The Big News

on February 8, 2007

I’m officially a New York Times bestselling author!

SPEAK NO EVIL hit #14 on the NYT list.

I had hoped we’d make it, but I didn’t want to jinx it. While the competition is tough this month, next month the competition is even worse (or better, depending on what you read–I know there’s a lot of books released in March that I’m excited about!) I felt that if I was going to make it with this trilogy, this month was my best shot. If not now, I feared I’d have to wait another year.

So I’m both excited and relieved. Yesterday was a day of nervous waiting. Have I mentioned that patience is not my strong suit? I have Karin and Debra Webb to thank for helping me get through it without a breakdown. The glass of wine over lunch helped, too.

But I thought I’d talk a little about lists in general. Hitting any of the big lists–NYT, USAT, PW, Booksense–or any local bestselling lists like the LA Times, SF Chronicle, etc., is a huge accomplishment and shouldn’t be taken lightly. At the same time, there’s really no telling WHAT books will hit or when. It’s a crapshoot in many ways and dependent on so many factors.

First, the NYT list. They poll 4,000 bookstores and over 60,000 wholesalers (groceries, airport sales, drug stores, etc.) then weight the responses to represent all such type of stores. This is essentially how political polling happens. You poll XX number of people, break down the demographic, and extrapolate how each demographic group is voting or feels about an issue based on a smaller subset. The NYT list is broken down by type: hardcover fiction, paperback fiction, harcover non-fiction, etc.

The top 15 is called the “printed list” and gets published in their paper. The “extended list” is books numbering 16-35 in sales. That list is available online. It’s fabulous to get on the extended list and usually authors will consistently hit there first before cracking the top 15. All three of the books in my first trilogy hit the extended list.

Second, the USAT list. They take bookscan information and print the Top 50 in the paper, but the top 150 are available online. From their website: “USA TODAY’s list is based on a computer analysis of retail sales nationwide last week. Included are more than 1.5 million volumes from about 4,700 independent, chain, discount and online booksellers. ”

I THOUGHT that the romance bookscan list that RWA members have access to for a fee was a microcosm of the USAT list. So when I came in at #15–nothing to sneeze at–I thought I was toast. Just a cursory glance at the list over the last year told me I had to be in the top 12 to hit the top 15 NYT (though even that was no guarantee.) Fortunately, Debra set me straight on that. This is why me majoring in business economics was really a bad thing–I took too many statistical analysis classes and thought I could predict anything with numbers. Because I dropped out of college, I probably missed the advances class where they tell you statistics don’t mean anything.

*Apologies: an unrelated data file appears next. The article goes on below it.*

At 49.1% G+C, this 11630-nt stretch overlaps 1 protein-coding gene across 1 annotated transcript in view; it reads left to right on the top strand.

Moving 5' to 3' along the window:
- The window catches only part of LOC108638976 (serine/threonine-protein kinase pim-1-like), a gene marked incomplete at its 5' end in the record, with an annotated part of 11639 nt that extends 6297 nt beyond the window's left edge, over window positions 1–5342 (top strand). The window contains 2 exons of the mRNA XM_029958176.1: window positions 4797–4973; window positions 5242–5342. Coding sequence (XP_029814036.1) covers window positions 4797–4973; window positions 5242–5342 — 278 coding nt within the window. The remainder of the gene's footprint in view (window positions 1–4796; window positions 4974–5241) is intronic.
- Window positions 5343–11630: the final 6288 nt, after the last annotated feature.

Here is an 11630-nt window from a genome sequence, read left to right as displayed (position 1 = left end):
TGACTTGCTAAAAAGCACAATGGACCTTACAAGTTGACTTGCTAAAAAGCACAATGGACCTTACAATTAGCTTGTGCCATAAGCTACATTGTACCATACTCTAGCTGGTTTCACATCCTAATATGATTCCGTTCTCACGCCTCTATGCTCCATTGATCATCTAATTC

What does this all mean? How do you hit lists? You really want to know? Okay–there’s no rhyme or reason. When Tess Gerritsen blogged about fairy dust awhile back, I thought she was just being her usual humble self. But there is an element of truth to that. Some books sell more copies and never hit The List. Some books have print runs that “conventional wisdom” says won’t make The List–and they hit.

What it comes down to is two things. Velocity (as Tess pointed out in her September blog here and here) is crucial. The first week is crucial. And I can’t tell you how absolutely thrilled and humbled I am that so many people took the time to go out and buy my book the week it came out. YOU made the difference. All the friends and acquaintances I’ve made since I joined RWA in 2003 made the difference. I know that, and I’ll never forget it.

The second thing is competition. How many similar books are out the same week? This is why I sensed that I had to hit now, rather than next month. March is a hugely competitive month for mass market romance, romantic suspense, and thrillers. Since I straddle the genres, I look at all books being released, including other types of books by bestselling authors. This March is tough. Maybe next year it won’t be the same. I don’t know.

I said two things, but there are really three things. The third is your publisher. Some houses are better at keeping booksellers to the onsale date. Why is this important? Because if your book is trickling out over two or three weeks, you’ll never achieve that velocity of sales during “opening week” when they should be on sale everywhere. This is not as important in hardcover where bookstores across the board stick to the onsale date, but it is absolutely crucial when you’re in mass market–and most bookstores, and even publishers, don’t care as much. We’re paperback writers. I am blessed to have a publisher who works hard to encourage bookstores to stick to the onsale date, and I believe that made a huge difference.

Okay, four things. Karin will slap me if I don’t say you have to write a good book. Yes, quality matters–quality of the book, the cover art, the story itself. And honestly? This is the ONLY thing you, the writer have control over. YOUR BOOK. And without the good book, nothing else can happen.

1) Velocity. YOU, the readers.
2) Competition. How many books out that same week?
3) Distribution.
4) The book itself.

I’m excited beyond measure that I can call myself a New York Times bestselling author. But I know that I would never have been able to do it without an agent who believed in me, an editor who pushed me, and readers who like my books. So THANK YOU. Have a glass of champagne this weekend and help me celebrate OUR achievement!